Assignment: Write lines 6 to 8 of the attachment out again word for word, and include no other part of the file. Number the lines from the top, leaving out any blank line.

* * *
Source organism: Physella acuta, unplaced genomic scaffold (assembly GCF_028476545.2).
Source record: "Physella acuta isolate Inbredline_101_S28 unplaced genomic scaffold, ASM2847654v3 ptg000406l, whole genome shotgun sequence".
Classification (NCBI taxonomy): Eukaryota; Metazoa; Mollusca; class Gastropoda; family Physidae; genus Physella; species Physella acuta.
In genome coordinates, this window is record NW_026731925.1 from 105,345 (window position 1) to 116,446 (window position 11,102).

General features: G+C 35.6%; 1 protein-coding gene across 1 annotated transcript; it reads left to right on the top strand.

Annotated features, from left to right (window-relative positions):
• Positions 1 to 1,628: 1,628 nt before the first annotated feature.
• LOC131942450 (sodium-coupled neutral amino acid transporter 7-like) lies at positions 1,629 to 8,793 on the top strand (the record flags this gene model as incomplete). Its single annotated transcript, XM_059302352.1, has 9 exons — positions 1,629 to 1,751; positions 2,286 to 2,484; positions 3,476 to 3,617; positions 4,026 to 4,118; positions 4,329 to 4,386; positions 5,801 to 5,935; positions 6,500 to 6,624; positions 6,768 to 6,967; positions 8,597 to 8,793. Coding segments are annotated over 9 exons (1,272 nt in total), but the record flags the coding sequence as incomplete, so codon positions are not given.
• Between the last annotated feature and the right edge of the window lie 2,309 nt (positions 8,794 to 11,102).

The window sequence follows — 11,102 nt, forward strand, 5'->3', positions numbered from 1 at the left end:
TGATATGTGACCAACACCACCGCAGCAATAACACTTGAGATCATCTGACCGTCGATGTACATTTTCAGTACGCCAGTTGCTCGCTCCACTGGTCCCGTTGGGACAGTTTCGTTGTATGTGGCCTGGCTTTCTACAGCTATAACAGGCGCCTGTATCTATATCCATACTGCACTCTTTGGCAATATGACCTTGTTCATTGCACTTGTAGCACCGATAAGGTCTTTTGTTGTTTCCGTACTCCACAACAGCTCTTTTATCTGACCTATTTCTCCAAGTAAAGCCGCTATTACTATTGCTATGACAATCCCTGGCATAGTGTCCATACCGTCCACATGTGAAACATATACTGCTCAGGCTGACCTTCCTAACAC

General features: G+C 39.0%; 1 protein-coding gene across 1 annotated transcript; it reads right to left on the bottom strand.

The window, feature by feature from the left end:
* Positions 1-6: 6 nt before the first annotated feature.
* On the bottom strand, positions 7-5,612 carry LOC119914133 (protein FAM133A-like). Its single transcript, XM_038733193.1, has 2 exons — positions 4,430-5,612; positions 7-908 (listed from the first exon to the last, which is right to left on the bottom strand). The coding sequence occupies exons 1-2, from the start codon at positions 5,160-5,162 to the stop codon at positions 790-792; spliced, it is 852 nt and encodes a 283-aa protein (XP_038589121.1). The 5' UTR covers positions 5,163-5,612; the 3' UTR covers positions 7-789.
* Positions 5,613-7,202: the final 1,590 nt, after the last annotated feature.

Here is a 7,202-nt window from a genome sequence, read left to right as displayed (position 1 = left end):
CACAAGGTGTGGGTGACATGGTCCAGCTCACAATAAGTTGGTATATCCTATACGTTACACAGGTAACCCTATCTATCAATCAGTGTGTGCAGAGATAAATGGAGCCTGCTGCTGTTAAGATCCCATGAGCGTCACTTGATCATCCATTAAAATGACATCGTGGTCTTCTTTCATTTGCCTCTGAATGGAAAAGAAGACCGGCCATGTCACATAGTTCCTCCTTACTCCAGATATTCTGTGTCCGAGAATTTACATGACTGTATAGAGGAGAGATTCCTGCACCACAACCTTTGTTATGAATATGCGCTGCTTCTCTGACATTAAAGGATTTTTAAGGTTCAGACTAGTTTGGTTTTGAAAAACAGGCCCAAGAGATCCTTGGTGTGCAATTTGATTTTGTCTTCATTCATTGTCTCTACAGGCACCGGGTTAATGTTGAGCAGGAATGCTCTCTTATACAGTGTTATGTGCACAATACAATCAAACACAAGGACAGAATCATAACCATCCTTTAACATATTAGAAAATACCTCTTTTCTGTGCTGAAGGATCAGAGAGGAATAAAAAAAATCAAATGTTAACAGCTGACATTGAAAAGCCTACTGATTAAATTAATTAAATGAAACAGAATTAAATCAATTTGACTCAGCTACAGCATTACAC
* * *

Annotated features, from left to right (window-relative positions):
• Positions 1 to 1,628: 1,628 nt before the first annotated feature.
• LOC131942450 (sodium-coupled neutral amino acid transporter 7-like) lies at positions 1,629 to 8,793 on the top strand (the record flags this gene model as incomplete). Its single annotated transcript, XM_059302352.1, has 9 exons — positions 1,629 to 1,751; positions 2,286 to 2,484; positions 3,476 to 3,617; positions 4,026 to 4,118; positions 4,329 to 4,386; positions 5,801 to 5,935; positions 6,500 to 6,624; positions 6,768 to 6,967; positions 8,597 to 8,793. Coding segments are annotated over 9 exons (1,272 nt in total), but the record flags the coding sequence as incomplete, so codon positions are not given.